The spy-themed puzzle game for everyone
I made a promise to myself a couple of years back that I wouldn’t buy a new game until I’d finished (or given up on) the one I was currently playing.
For the most part, I’ve stuck to this approach and it’s kept my gaming backlog manageable. Every so often though, a game wanders into my awareness with such charm that I can’t help but try it immediately.
Agent A is one such game.
iOS: A Puzzling Platform
I don’t know what it is about the iPad, but I find that most of the games I play on it are puzzle games of some sort—Monument Valley, The Room series, and so on.
Particularly on the expansive 12.9” iPad Pro screen, the experience of settling down with a slow-paced puzzler is immersive and satisfying.
Agent A is an episodic puzzle adventure, with animated story sequences tying it all together.
You begin outside a seaside home, tasked with finding a devious threat to your spy organization: Ruby La Rouge. Ruby is a pompous femme fatale, and her lair is hidden within the house.
Over the course of 5 episodes (the fourth of which was just recently released), you will pursue Ruby through the house, carefully collecting clues and using them to disarm traps and unlock more of the lair.
I appreciated the variety of puzzles on display here; everything from codes, to spatial awareness puzzles, to sequence-based tasks. Nothing felt unfair, and if you’re patient and perceptive you should be able to make steady progress.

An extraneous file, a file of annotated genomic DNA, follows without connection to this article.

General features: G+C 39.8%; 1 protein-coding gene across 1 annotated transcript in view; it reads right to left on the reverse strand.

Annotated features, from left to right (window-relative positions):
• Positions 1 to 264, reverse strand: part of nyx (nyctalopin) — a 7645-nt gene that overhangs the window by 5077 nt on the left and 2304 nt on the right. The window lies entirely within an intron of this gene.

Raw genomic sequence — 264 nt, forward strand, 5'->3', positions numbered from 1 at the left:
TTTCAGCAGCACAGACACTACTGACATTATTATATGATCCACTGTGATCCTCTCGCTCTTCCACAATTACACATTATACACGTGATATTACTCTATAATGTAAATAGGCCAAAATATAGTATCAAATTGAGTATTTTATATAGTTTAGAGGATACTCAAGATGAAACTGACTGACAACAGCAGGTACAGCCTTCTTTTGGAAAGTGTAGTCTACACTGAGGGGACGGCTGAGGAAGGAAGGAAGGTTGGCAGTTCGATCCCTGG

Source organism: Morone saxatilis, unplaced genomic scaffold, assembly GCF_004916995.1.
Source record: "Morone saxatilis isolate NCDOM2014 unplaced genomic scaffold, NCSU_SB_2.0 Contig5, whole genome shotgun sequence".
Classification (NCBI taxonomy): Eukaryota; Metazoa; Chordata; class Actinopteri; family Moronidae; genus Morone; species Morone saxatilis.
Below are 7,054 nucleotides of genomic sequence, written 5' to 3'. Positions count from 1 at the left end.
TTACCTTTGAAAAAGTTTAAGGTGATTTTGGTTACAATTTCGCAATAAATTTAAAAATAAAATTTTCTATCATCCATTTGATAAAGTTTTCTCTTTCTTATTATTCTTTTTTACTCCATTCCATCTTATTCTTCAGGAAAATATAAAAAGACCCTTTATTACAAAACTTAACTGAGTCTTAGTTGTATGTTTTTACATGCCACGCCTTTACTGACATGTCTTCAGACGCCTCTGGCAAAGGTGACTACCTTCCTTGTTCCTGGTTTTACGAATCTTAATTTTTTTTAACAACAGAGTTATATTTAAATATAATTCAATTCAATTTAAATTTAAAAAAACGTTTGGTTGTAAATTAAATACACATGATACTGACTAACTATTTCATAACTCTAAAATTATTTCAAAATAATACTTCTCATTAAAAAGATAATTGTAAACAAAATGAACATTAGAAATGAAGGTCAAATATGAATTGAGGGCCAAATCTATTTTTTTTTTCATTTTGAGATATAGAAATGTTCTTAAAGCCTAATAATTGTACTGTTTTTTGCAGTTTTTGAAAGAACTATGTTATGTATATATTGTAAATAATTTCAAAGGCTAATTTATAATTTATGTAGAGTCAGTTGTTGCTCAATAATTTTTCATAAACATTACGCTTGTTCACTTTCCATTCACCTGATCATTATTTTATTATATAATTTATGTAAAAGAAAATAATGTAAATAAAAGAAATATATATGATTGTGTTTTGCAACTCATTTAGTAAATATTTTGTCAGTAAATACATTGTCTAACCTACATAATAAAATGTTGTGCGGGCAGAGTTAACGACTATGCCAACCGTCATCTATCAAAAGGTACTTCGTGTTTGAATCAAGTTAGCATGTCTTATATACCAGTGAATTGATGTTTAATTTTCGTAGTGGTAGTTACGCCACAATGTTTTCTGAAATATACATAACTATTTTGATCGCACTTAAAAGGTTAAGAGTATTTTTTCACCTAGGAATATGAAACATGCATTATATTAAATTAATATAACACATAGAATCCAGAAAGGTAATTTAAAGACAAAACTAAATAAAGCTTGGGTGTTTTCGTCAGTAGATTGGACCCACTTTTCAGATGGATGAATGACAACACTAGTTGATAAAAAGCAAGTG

I got stuck only a couple of times, and in each case was able to push through after leaving the game for the evening and coming at it with fresh eyes the following day.
In fact, I think it’s telling that there’s no hint mechanic; it doesn’t need one. The game’s puzzles never feel inscrutable, and the pacing is excellent.
One mechanic that became increasingly important as the game progressed was the ability to access a sort of note-taking mode from the pause menu.
Using the Apple Pencil (or your finger) you can sketch out solutions to puzzles, take note of seemingly-important codes, or otherwise doodle your way toward a solution to the task at hand.
It’s an extremely useful mechanism.
I wasn’t really looking for a new game, but Agent A has kept me entertained over the course of the past few evenings and I strongly recommend it to anyone who appreciates stylish, fun games with a strong theme and a good sense of humour (shout-out to Trevor! Trevor is the best).
A single $6.99USD purchase unlocks the whole game, including the 4 currently-available episodes and access to the upcoming 5th episode when it drops later this year.
I can’t wait.
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